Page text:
Marijuana legalization conundrum in US
By Brian Lowe
People's Daily app

legal pot (ap).jpg

(Photo: AP)

Los Angeles (People's Daily) -- It goes by many names including pot, weed, dope and lit to mention just a few, and is consumed in joints, blunts, pipes and even brownies. Its real name is marijuana and it continues to be front and center in a national discussion as to whether it should be legalized.

According to a recent survey, 52 percent of American adults say they have tried marijuana at some point in their lives. Another poll found that around 85 percent of Americans support legalizing medical marijuana.

Former US president Bill Clinton once famously noted that as a young man he had tried it but did not inhale it.

Recreational use of marijuana was thought to have been introduced in the US in the 1930s by immigrants from Mexico. Back then, marijuana had a bad name as several research studies had linked it to crime, violence, and anti-social behavior.

It’s thought that the US temperance movement against alcohol at that time, or prohibition, also spearheaded general opposition to marijuana.

In the United States, the use and possession of cannabis is still illegal for any purpose under federal law. It is classified as a schedule 1 drug of the Controlled Substances Act. There are moral and public health reasons for it not being legalized, as well as continuing concerns over violence and crime associated with production and distribution of the drug.

In spite of the federal regulation, however, 11 states and Washington DC have legalized marijuana for recreational use, while another 33 states have legalized medical marijuana.

Pros and cons of commercial marijuana

These days, one of the arguments couched by people who support the legalization of marijuana is that it is not any more harmful to a person's health than alcohol or tobacco, which are both legal and widely used. They are also regulated by the US Food & Drug Administration (FDA).

It is also argued by many that marijuana has proven medical benefits for patients suffering from a range of ailments and diseases, including cancer, AIDS, and glaucoma. Plus, they believe that legalizing it would help reduce crime and violence associated with buying and selling it illegally.

On the other hand, there are those who are against legalizing marijuana because they suggest that long-term or abusive use of marijuana can be harmful to a person's health and well-being. They also see its use as immoral.

Still others claim that regular marijuana use can lead to the use of harder, more harmful drugs such as heroin and cocaine. And they are of the opinion that dealers who buy and sell marijuana illegally are more likely to be involved in other crimes and that society is safer with marijuana offenders behind bars.

Marijuana legal in other countries

Despite the many arguments against it, pot is legal in a host of countries in the Americas such as Canada, Belize, Jamaica, Argentina and Colombia. In Mexico, the supreme court has ruled marijuana prohibition is unconstitutional.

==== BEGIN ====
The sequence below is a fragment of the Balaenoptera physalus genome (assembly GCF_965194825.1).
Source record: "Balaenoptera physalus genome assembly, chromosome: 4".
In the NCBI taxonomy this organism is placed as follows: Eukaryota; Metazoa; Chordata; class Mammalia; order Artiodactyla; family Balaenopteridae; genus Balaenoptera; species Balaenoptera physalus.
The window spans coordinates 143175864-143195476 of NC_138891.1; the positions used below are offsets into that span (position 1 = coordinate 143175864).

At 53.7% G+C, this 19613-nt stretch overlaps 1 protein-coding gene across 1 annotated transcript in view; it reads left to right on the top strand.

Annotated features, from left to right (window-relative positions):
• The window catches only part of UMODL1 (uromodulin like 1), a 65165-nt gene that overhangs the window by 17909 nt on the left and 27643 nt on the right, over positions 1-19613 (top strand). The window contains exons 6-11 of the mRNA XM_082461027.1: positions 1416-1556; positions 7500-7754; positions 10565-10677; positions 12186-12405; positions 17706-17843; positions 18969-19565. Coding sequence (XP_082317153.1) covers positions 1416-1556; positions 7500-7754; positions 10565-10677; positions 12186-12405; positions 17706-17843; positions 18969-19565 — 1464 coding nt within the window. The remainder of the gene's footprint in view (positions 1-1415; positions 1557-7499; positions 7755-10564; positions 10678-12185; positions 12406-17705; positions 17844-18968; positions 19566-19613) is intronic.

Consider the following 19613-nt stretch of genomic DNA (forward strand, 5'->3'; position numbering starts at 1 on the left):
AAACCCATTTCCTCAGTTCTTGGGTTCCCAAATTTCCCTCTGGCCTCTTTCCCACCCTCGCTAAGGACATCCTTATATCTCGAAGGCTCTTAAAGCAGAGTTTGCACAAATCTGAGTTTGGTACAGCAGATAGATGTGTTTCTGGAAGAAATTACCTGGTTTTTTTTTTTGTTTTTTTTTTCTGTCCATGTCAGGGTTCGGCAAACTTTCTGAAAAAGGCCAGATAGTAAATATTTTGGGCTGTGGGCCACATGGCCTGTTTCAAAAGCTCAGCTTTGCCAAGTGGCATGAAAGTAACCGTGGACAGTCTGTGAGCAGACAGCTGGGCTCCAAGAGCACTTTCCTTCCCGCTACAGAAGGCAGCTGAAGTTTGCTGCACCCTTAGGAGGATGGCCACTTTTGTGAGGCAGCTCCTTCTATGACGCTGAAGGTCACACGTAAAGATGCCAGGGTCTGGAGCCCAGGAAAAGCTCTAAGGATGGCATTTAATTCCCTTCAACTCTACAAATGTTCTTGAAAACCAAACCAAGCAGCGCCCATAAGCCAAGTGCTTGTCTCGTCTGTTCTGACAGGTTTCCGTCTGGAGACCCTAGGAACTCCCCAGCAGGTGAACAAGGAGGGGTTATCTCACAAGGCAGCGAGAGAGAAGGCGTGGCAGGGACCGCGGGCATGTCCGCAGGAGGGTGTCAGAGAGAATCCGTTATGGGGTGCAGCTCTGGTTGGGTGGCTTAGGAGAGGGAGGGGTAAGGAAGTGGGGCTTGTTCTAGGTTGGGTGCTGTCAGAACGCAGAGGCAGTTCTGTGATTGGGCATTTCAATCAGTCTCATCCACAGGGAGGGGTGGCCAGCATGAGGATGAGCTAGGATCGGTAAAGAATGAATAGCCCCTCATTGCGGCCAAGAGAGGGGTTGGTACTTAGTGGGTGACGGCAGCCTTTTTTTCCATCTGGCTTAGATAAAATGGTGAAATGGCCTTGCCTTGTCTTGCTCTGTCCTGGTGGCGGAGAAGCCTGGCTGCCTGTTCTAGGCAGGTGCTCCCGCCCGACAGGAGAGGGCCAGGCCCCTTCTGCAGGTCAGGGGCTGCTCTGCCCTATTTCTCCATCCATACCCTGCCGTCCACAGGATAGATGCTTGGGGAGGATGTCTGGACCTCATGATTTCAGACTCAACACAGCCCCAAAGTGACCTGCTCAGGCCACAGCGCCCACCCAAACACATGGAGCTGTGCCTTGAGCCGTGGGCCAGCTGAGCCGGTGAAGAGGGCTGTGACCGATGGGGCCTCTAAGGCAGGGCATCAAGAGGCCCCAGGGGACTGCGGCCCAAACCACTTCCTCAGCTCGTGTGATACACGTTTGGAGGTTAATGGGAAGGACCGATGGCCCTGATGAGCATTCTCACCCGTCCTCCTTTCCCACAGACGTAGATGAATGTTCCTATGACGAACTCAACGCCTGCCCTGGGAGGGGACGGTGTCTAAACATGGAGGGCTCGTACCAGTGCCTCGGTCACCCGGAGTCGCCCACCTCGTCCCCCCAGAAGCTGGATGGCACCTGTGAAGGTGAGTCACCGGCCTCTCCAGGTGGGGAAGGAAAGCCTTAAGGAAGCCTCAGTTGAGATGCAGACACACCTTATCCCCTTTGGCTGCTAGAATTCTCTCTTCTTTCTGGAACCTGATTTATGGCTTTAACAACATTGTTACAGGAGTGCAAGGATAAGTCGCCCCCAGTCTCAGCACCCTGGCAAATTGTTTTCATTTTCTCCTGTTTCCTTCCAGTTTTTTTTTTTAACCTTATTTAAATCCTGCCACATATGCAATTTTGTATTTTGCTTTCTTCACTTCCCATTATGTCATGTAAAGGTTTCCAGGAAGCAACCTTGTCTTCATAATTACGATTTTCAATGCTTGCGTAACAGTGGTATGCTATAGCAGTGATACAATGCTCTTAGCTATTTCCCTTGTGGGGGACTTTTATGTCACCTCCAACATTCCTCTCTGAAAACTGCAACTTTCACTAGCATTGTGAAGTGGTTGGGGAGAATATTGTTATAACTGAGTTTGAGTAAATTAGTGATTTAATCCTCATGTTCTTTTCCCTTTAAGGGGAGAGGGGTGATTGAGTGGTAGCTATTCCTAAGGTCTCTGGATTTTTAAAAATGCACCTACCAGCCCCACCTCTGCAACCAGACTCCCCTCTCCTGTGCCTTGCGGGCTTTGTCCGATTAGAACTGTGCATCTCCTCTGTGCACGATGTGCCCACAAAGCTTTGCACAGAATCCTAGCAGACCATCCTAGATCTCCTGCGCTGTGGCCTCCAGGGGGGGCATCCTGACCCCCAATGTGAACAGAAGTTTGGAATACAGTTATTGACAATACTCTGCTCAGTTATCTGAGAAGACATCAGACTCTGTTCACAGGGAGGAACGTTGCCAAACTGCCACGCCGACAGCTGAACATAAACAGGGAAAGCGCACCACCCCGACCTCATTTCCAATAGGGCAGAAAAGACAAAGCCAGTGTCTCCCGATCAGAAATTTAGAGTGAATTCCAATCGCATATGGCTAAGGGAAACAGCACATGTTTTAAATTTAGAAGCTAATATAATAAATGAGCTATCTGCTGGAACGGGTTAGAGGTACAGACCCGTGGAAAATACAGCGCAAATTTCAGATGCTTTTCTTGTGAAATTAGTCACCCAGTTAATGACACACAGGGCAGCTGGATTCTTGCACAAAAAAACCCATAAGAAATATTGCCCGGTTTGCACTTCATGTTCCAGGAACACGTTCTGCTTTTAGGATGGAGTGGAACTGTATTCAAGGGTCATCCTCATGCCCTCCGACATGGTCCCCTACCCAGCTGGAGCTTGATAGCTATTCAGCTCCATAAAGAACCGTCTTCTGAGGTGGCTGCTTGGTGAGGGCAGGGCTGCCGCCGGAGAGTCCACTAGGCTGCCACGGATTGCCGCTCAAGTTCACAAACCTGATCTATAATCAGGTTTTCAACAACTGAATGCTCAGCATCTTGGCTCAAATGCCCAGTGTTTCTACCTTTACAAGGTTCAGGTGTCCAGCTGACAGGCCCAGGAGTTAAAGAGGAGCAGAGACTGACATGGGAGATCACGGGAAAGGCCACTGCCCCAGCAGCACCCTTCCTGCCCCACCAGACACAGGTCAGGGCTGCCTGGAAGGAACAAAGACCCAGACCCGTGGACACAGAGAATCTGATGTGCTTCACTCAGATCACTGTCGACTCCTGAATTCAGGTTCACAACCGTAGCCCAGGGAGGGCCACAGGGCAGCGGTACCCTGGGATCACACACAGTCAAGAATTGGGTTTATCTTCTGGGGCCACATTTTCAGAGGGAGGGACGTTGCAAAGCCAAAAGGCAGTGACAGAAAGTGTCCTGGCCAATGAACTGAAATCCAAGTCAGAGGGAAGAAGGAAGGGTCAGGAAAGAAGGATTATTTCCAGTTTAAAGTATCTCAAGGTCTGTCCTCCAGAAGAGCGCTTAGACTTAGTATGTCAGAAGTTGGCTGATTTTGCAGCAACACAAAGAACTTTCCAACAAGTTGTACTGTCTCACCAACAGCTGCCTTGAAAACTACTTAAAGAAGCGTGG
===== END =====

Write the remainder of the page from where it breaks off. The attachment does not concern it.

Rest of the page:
There are also many countries in western Europe where marijuana is either legal or decriminalized – Spain, Portugal, Belgium, the Netherlands and Italy fall into that category, as do Cambodia and Laos in Asia.

The point being that as time goes on, more and more governments at both federal and state/provincial levels are relaxing the rules when it comes to personal use of the drug and these days that’s happening at a pretty rapid clip.

Legalized pot is big business

Marijuana has become one of the best-selling agricultural products in the US. In the five years since it was legalized in Colorado in 2014, sales have totaled $6 billion and of that, the state government has earned $1 billion in tax revenue. The 11 states that have legalized the sale of recreational marijuana raked in more than $1 billion in 2018 alone in recreational pot taxes.

However, not everyone sees the benefits of it. In the Los Angeles County city of West Covina for instance, members of the council are at odds over the issue. Mayor Corey Warshaw favors it and has proposed the city could make use of disused warehouses to grow legal pot, but Chinese-American councilman Tony Wu opposes that idea saying local residents don’t want it.

And it doesn't end there. 24 California cities that restrict pot sales have sued the California Bureau of Cannabis Control, arguing that by allowing home deliveries in their city limits, the state is violating 2016’s Proposition 64, which legalized recreational marijuana. The action is in response to a regulation adopted by the agency in January of this year that permits state-licensed firms to deliver cannabis in cities that have banned pot shops.

There have been a couple of attempts in recent years to get the US Congress to pass laws to legalize, or at least, decriminalize marijuana nationally but to no avail. Bills were presented to the House in 2011 and 2013 but were rejected.

There is a widespread opinion though that in order to convince American lawmakers to change their minds on the issue there needs to be a lot more legitimate scientific research on whether marijuana is safe and really is the wonder drug that many people claim it is.